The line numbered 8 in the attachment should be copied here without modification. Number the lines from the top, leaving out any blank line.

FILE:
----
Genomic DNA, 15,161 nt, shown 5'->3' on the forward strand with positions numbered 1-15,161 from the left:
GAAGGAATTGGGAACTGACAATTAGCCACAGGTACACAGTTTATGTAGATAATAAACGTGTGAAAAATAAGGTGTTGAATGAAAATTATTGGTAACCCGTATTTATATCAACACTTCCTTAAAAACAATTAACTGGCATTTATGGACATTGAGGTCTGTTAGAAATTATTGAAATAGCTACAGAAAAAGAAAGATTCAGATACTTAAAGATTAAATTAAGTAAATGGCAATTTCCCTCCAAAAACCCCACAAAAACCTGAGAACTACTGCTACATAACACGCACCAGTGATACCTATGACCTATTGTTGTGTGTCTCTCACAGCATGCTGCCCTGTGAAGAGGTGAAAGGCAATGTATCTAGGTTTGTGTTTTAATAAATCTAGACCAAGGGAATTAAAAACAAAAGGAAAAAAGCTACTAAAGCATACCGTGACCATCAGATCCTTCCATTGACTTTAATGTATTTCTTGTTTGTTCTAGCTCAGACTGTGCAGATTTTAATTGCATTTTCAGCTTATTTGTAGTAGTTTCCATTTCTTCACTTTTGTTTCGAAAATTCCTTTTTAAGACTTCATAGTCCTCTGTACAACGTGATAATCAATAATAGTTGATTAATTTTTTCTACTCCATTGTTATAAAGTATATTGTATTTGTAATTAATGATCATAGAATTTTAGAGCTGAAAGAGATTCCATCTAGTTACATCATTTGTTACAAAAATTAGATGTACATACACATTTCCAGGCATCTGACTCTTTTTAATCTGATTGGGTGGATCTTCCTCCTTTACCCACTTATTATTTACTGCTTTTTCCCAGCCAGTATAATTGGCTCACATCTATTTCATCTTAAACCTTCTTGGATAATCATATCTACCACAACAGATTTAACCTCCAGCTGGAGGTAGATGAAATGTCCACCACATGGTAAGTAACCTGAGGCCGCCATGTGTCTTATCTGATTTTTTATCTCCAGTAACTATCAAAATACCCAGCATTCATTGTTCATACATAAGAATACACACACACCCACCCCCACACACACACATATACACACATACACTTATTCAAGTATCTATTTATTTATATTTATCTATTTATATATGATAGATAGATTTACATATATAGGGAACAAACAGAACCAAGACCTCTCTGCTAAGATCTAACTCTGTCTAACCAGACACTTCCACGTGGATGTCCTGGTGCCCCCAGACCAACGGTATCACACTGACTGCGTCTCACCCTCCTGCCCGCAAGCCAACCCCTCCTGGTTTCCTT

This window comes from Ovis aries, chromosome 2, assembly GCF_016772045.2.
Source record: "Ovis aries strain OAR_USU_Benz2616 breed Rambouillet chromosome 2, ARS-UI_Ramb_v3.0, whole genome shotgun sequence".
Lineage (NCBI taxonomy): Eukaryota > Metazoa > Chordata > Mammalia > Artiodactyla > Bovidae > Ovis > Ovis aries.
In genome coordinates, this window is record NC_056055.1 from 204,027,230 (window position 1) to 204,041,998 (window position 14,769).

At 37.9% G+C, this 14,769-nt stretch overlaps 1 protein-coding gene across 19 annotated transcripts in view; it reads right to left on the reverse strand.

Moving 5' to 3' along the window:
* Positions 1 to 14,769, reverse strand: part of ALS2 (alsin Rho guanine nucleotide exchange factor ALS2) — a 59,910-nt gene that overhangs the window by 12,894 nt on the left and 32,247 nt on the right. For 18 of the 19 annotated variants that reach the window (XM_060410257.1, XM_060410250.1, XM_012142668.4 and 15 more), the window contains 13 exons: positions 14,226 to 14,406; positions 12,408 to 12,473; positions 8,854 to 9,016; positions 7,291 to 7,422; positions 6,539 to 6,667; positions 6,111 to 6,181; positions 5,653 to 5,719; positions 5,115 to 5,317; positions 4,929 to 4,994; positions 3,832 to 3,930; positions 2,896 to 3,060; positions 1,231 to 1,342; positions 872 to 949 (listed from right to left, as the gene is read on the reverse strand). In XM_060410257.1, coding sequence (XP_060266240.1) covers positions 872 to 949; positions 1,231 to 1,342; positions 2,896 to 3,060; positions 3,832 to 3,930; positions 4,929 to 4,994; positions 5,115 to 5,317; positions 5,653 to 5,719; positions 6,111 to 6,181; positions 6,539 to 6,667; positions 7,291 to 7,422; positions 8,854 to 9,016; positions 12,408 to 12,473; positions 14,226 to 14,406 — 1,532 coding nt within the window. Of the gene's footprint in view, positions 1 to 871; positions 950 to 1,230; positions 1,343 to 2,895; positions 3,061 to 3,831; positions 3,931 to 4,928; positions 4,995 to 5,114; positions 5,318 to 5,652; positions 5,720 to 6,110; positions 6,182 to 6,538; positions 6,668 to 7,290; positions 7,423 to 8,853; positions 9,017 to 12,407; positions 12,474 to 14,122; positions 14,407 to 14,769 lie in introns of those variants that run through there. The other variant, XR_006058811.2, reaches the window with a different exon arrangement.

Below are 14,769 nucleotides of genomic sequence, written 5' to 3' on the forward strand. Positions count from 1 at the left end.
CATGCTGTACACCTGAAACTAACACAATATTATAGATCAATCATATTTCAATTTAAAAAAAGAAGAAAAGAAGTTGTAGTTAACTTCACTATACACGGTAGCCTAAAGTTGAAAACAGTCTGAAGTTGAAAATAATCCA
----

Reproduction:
Moving 5' to 3' along the window: